And let’s be honest, there’s car culture in L.A. and identity gets wrapped up in there. And one of the things I love about the wagon is people just think I’m, like, a Beverly Hills mom. They have no fucking idea. Like I’ve parked it in so many different surf destinations up and down the California coast, and it’s only just once in a while that people who really know about cars see it and are like, ‘Whoa, dude.’
The E wagon is about as cool as you can get, honestly. Do you have any other dream cars?
I don’t own a pickup, but I could go for like a [crew-cab] pickup. It doesn’t have to be huge, I’m not expecting performance, so not a Raptor, but just something that’s a little bit of fun. Maybe it is a Raptor, I don’t know; I’m not, like, an off-road guy. I have a vintage fantasy of, like, being in Costa Rica or Nicaragua surfing somewhere, in either just an old Land Cruiser or Land Rover. I do feel like I’ve driven some four-wheel-drive vehicles on the sand and those two really do just eat it. Like, they’re really good. And they really look great.
I think in terms of style, like Adidas Superstar [sneakers], there are certain things with intrinsic design, like a pair of Cons or even Vans classic slip-ons. When something’s done in its form as best as it can be, it doesn’t need to be updated. It’s reached perfection. The SLs we drove on the Mille, I think that form, those Gullwings are perfect. They’re not practically perfect—I’m actually interested—like, could you design a Gullwing where you don’t need two people to roll your windows up or down? Also, why do the SLs get so hot even when you have the windows out? Is it because you’re so far under the engine with your front legs?
That’s a very good question because it gets ridiculously hot in there.
That’s my only knock on that on the car—aside from the obvious limitations of technology—is that it gets so fucking hot in there. It does work when it’s a cooler day and you open up that little window and you’re going at a good clip. But it doesn’t work when a day is warmer, like on the days where we were down by Rome. Then it doesn’t really do anything for you.
No, but it is from 1955. Did you think you would enjoy driving a 60-year-old car that much?
No, I didn’t. I would drive it again. I don’t know exactly what the maintenance issues would be—let’s remember we did have a team of mechanics that had these things running every morning and going for 13 hours every day without us having to think about it. But I would in a second take one down through the southwest of France into Spain. That would be so fun, I wouldn’t hesitate. Well actually I would hesitate because there’s no place to put a surfboard. It is literally impossible to put a surf rack on top.
What was the aspect that you like most about the machinery?
Aesthetically in its own way, it’s like a perfect men’s suit, or like when I talk about the [Converse Jack] Purcell or the Vans slip-on or whatever: It’s perfection of a certain form. I mean, they nailed it. It’s not going to get any better than that. You’re eight years old and you have the Matchbox car of the Gullwing, and it’s as good as it gets.
Also, at different points we were all kind of punishing that thing and giving it all we had. We’re all going way faster and driving way more aggressively than we probably should have, given the brakes and all the technology involved. Everyone went at a pretty hard clip—except the day when traffic and frustration and lack of sleep really got the best of us. [Mike’s team decided to bypass a checkpoint to avoid gridlock.]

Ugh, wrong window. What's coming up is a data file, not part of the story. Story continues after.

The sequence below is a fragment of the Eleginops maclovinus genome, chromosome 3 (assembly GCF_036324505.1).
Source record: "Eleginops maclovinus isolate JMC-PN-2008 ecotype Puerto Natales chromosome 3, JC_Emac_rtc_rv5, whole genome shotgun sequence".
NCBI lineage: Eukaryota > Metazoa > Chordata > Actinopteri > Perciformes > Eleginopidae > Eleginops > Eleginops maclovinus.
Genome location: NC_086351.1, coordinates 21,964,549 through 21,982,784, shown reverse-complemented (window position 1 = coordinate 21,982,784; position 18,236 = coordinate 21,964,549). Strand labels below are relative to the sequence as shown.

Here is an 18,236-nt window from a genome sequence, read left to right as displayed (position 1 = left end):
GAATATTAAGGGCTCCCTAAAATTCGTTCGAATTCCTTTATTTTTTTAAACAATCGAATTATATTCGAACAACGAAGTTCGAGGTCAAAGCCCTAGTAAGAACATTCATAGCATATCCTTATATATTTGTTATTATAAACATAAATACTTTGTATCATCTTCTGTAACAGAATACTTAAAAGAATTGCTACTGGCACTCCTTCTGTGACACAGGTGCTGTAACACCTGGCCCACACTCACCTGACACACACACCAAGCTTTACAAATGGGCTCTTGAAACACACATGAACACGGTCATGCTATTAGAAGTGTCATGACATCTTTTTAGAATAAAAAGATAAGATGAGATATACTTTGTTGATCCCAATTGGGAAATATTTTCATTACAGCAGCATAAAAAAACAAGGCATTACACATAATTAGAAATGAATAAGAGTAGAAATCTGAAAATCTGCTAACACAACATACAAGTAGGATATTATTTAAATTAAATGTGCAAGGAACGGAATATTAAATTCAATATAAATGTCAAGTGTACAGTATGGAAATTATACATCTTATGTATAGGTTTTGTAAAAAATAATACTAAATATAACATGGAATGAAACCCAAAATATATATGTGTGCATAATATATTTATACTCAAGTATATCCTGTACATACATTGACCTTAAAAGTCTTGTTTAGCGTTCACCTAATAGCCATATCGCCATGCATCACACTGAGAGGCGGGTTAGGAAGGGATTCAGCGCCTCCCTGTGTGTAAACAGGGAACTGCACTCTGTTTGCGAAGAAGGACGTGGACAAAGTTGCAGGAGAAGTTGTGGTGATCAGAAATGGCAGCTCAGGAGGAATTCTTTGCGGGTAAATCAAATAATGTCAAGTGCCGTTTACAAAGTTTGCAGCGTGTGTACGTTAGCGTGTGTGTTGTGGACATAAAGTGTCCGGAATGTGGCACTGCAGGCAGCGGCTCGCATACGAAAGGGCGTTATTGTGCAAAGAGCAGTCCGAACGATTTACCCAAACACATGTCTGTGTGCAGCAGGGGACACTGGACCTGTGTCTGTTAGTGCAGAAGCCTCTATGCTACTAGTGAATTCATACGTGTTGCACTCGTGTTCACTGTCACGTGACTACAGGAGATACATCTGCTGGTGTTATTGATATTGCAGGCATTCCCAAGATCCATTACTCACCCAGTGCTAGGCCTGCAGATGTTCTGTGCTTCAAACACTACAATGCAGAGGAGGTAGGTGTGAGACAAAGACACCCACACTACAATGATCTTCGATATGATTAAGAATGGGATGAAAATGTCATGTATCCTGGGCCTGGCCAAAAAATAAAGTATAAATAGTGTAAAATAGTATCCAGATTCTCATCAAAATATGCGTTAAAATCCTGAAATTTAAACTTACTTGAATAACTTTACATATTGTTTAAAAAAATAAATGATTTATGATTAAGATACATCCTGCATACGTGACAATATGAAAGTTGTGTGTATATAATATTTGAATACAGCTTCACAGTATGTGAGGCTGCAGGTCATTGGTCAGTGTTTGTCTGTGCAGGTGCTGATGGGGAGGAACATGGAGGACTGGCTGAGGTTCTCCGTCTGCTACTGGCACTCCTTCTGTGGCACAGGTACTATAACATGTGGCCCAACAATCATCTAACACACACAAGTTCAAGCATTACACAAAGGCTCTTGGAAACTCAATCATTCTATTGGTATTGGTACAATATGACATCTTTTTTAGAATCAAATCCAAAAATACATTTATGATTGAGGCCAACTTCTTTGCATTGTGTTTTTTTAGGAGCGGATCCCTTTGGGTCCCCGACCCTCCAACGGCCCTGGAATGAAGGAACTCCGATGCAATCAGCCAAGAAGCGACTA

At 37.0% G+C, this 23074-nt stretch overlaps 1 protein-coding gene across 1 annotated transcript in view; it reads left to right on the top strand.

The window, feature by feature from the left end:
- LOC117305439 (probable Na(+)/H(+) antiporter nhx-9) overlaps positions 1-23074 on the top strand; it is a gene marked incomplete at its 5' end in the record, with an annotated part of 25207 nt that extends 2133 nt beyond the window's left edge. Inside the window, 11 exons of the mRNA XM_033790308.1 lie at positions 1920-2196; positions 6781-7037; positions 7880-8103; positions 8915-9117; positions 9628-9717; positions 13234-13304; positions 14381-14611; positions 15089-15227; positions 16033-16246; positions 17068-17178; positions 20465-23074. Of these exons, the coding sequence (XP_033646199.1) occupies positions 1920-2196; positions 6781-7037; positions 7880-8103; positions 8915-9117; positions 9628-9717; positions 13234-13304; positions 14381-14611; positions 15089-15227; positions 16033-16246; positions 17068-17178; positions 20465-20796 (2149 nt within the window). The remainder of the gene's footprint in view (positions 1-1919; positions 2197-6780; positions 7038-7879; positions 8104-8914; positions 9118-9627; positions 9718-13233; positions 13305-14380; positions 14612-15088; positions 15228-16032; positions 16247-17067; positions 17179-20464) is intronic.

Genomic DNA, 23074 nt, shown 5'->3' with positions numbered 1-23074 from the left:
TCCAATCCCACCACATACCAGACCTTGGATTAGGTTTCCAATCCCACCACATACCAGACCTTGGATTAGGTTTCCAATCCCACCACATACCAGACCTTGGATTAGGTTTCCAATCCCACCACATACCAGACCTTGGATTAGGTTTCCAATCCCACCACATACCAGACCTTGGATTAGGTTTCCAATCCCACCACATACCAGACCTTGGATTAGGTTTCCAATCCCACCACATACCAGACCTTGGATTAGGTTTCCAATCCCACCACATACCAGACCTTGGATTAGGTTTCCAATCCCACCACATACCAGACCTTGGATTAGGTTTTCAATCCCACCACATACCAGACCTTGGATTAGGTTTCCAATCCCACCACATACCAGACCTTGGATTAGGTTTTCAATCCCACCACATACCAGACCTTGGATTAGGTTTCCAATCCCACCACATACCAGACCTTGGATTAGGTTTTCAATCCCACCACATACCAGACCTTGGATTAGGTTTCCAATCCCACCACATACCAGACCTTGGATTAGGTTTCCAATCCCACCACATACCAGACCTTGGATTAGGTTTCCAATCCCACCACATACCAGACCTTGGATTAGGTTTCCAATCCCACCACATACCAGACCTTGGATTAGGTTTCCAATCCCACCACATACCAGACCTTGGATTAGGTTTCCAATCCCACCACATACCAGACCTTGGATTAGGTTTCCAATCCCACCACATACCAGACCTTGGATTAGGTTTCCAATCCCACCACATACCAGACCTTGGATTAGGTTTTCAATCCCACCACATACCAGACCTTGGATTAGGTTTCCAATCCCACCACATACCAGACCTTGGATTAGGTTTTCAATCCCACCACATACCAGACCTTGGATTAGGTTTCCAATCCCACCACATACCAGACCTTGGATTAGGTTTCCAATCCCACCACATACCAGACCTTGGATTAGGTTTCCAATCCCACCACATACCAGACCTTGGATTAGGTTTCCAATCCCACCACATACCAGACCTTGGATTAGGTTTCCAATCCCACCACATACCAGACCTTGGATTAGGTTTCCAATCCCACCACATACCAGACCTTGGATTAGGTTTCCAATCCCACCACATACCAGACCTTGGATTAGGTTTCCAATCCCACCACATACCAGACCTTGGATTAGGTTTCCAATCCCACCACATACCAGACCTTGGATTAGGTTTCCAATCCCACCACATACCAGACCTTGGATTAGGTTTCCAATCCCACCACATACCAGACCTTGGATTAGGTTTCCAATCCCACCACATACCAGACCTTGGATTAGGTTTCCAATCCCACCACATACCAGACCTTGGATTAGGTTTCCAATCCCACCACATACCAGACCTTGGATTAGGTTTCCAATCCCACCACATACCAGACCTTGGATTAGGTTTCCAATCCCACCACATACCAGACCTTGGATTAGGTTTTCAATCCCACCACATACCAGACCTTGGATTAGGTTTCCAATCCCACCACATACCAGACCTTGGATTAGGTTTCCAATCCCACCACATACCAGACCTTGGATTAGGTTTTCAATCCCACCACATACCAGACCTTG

At least you were smart enough to cheat—that traffic was brutal.
Not cheat—give up! We got taxed hard. We were in third yesterday before we had, like, an NBA Kyrie-level meltdown.
What do you think you’ll remember about the Mille Miglia years from now?
The experience of not only driving these incredible cars in this weird mobile community, but then through literally the most beautiful and historic piazzas and central squares that man has ever built. The Mille is really about community. And that we actually get to just friggin’ hit the accelerator and haul ass through these cobblestone streets going where usually people aren’t even allowed to drive at all, into these piazzas, and people welcome us with open arms for punishing their cobblestones.
And the police escorts . . .
That’s always a good time, and it’s going to screw us up for awhile. We’re going to be an L.A. and see lights and go, ‘Oh, awesome. I’m going to go faster! I don’t need to stop for a red light now.’ And the other bad habit that I’m going to have to break is—I hope I don’t actually do this, but it will cross my mind —I’m going to be in traffic on the PCH and be like, ‘I’m just going to drive on the other side for awhile. I’m going to be safe about it, but I’m just going to drive on this side.’ And then when there’s oncoming traffic I’m going to try to pull back in, but then nobody’s going to let me back in and it’s going to be fatal.
That will be the last anyone saw of Mike D. Tell us about Adam Yauch driving a Ferrari on Mulholland.
It’s in the Beastie Boys Book. Again, being New York guys we get out [to L.A.] and Yauch had rented a red Ferrari and is like, ‘Yeah, I’m going to go for it.’ I remember this is the License to Ill tour, and I had actually rented a Benz SL convertible—you know like Richard Gere, American Gigolo–style. Anyway, Yauch is flying around Mulholland and he pulled over cause he saw there was a Ferrari, and it was the actor Paul Williams who had run his red Ferrari off the road. And he had an epiphany that ‘I don’t want to end up being the incoherent guy that somebody recognizes that’s driven his Ferrari off the road.’
He claims that centered him, made him realize he didn’t want to be that guy.
Well, partially, yes.